The series opens with the story of Vikar, the eldest of the seven Sigurdsson brothers, whose sin is pride. Vikar is a tall, blond, blue-eyed man-hunk, and he knows it. We get his sad back-story in the Prologue, but I won't go into it here. Vikar is currently rehabbing a tumble-down castle in Transylvania, Pennsylvania, a small town that has changed its name and its culture to jump on the vampire bandwagon. The town businesses all have vampire names and themes, and everyone walks around wearing fake fangs and black capes. Vikar plans to use the castle as the new headquarters for the vangels. Just as he's in the middle of figuring out how to get the place in shape before a visit from the Archangel Michael (their boss), an investigative journalist comes knocking on his door. That would be Alexandra (Alex) Kelly, whose boss sends her out of Washington, D.C., to get her mind off the upcoming murder trials for the two Mexican drug cartel thugs who murdered her husband and daughter several years ago. Alex has already purchased a gun, and she plans to kill the two men herself if the justice system doesn't do the right thing. Alex's murderous plans make her prime prey for the Lucipires, who are attracted to sinners.

     As soon as Vikar meets Alex, he realizes that she has already been bitten by a Lucipire. He basically kidnaps Alex so that he can cleanse her blood of sin, which means that the two of them must drink each other's blood several times over a period of days. Naturally enough, they are soon lusting for one another, but they can't have fully consummated sex because the Archangel Michael would add centuries to Vikar's sentence if he has sex before marriage. Vikar learns from one of his brothers that "near-sex" isn't as great a sin as total sex, so Vikar and Alex are soon having all sorts of graphically depicted sexual adventures, stopping just short of home base.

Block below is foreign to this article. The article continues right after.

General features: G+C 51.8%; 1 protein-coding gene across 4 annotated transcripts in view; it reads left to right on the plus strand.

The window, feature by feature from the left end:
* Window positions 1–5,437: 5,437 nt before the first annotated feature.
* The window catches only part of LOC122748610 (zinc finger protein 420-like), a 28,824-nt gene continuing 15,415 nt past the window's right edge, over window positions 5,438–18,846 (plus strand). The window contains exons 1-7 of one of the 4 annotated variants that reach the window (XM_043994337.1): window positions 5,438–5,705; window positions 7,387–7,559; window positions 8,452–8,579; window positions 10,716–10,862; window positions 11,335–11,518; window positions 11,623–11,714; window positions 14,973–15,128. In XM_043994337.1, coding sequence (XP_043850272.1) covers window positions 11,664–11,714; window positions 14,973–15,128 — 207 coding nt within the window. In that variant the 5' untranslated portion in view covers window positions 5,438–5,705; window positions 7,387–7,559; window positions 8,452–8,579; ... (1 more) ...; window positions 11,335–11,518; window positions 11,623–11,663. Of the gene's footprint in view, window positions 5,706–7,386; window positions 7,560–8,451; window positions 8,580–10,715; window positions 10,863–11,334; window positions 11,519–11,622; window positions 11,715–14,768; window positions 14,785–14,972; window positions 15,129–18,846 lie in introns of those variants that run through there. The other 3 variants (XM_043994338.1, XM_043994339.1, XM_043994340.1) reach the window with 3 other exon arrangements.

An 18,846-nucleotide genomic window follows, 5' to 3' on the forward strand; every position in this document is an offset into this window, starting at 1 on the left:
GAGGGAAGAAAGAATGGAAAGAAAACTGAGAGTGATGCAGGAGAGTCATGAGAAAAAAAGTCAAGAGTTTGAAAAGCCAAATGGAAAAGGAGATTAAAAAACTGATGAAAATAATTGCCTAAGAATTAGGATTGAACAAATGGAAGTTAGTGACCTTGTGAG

The thin action plot involves Jasper's scheme to harvest a whole boatload of sinners by offering a sinner's cruise. The vangels must stop the cruise, save as many potential sinners as possible, kill lots of Lucies, and attempt to take down Jasper. All of this takes just a few pages about 3/4 way through the story, and then it's back to the romance plot. Except for the climactic (and heart-rending) showdown with Jasper, which involves love and self-sacrifice, the rest of the story is pretty much devoted to the love story. The high violence rating is due to Jasper's horrific torture scenes, which are described in bloody, graphic detail. 

     The story is divided into chapters, and the chapters are further divided by boldface, indented, sarcastic quips, which interrupt the action but don't necessarily signal a change of scene. It took me awhile to realize that these "interrupters" are there apparently as a humorous device and not as a signal of any kind to the reader. They appear in the middle of continuing conversations so they break the flow and can be quite annoying, particularly since they aren't very funny.